Murdoch University


Presentation Title

Sam Abraham


Seagulls and Superbugs: Role of genomics in understanding the spread of antimicrobial resistance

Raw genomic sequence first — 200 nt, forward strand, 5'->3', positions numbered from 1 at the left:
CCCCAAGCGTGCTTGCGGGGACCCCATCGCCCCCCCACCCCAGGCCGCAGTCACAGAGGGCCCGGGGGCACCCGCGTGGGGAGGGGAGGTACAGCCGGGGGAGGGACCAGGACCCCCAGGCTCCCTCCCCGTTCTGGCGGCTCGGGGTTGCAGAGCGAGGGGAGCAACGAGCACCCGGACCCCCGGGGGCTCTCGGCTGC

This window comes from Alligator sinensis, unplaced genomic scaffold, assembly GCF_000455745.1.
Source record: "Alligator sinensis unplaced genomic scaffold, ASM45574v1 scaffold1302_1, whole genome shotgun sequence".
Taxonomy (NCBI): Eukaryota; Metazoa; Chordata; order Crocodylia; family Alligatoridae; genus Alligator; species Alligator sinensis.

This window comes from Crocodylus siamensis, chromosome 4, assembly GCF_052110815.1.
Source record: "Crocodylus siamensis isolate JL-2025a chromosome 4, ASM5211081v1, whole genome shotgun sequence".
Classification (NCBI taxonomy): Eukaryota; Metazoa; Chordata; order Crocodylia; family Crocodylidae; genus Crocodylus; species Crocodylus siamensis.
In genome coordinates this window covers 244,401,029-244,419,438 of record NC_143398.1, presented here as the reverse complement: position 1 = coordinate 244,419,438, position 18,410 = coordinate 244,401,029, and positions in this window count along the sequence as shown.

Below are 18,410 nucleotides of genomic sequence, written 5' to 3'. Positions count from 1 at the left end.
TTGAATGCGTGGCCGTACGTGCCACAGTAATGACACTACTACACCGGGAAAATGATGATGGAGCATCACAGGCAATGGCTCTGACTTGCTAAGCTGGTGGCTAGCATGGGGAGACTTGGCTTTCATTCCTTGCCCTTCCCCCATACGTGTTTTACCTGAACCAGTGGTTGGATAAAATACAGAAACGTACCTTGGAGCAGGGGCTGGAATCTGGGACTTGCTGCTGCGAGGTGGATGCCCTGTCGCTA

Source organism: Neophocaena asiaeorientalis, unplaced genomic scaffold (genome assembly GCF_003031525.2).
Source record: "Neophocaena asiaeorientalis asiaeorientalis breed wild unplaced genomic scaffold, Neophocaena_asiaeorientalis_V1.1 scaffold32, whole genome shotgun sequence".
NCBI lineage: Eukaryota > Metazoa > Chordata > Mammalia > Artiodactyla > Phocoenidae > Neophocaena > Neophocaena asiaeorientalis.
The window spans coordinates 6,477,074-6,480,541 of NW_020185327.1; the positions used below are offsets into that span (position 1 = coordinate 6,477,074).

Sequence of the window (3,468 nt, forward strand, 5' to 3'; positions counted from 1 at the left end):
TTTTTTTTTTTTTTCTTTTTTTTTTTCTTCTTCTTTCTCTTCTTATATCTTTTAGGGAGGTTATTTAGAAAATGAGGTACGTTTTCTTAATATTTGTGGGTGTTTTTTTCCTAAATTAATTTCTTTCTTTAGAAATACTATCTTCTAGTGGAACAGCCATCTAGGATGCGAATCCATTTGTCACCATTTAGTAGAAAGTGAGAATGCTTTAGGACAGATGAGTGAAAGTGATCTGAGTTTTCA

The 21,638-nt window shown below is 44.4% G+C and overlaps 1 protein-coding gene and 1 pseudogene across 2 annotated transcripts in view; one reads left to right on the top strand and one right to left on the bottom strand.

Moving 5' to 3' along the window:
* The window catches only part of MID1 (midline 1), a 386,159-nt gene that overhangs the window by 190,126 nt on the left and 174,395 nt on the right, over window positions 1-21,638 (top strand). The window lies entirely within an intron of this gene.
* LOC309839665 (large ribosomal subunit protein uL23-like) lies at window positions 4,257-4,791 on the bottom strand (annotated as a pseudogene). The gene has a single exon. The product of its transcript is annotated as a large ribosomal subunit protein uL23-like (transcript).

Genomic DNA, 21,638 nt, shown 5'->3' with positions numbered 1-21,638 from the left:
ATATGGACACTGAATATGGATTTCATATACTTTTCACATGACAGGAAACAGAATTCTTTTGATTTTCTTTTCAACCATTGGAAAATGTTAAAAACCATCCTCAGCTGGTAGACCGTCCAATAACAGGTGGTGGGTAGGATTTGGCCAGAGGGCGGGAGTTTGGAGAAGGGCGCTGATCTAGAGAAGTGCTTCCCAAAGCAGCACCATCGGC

Antimicrobial resistance is regarded as one of the greatest threats to human and animal health. Resistance to critically important antimicrobials (CIAs) or drugs of last resort such as extended-spectrum cephalosporins (ESCs), fluoroquinolones (FQs), colistin and carbapenems amongst Enterobacteriaceae and other Gram-negative bacteria is a major public health concern. This is attributed to co-associated resistance to other classes of antimicrobials and limited therapeutic options to treat infections with CIA-resistant bacteria in both humans and animals. Globally, emergence and dissemination of CIA-resistance in livestock, wild birds and companion animals are a major concern due to the potential for direct or indirect transfer of such resistant bacteria to humans Our recent study [1] investigated the ecology, epidemiology and origins of CIA-resistant Escherichia coli carried by Australian Silver Gulls (Chroicocephalus novaehollandiae), a gregarious avian wildlife species that is a common inhabitant of coastal areas with high levels of human contact. Sampling locations were widely dispersed around the perimeter of Australian continent, with sites separated by up to 3,500 km. Whole-genome sequencing was used to study the diversity and molecular characteristics of resistant isolates to ascertain their epidemiological origin. Investigation of 562 fecal samples revealed wide spread occurrence of extended-spectrum cephalosporin (21.7%) and fluoroquinolone (23.8%) resistant E. coli. Genome sequencing revealed CIA-resistant E. coli isolates (n=284) from gulls predominantly belonged to human-associated extra-intestinal pathogenic E. coli (ExPEC) clones responsible for causing urinary tract infections and sepsis in humans. This included globally disseminated clones such as ST131 (17%), ST10 (8%), ST1193 (6%), ST69 (5%), ST38 (4%). Comparative genomic analysis revealed that pathogenic and resistant E. coli clones isolated from gulls overlapped extensively with human clinical isolates from Australia and overseas. One isolate from Victoria was resistant to carbapenems and another isolate from Western Australia was resistant to colistin. Carbapenems and colistin are last resort antimicrobials used to treat multidrug-resistant bacterial infections. This study uniquely establishes that Australian Silver Gulls are carriers of virulent and CIA-resistant human-associated pathogenic E. coli clones. The carriage of diverse CIA-resistant E. coli clones that strongly resemble pathogenic clones from humans, suggests that seagulls can act as ecological sponges indiscriminately accumulating and disseminating CIA-resistant bacteria over vast distances. The study illustrates the broader community risk entailed in transmission of CIA-resistant pathogenic E. coli in a cycle that encompasses humans, seagulls and the environment.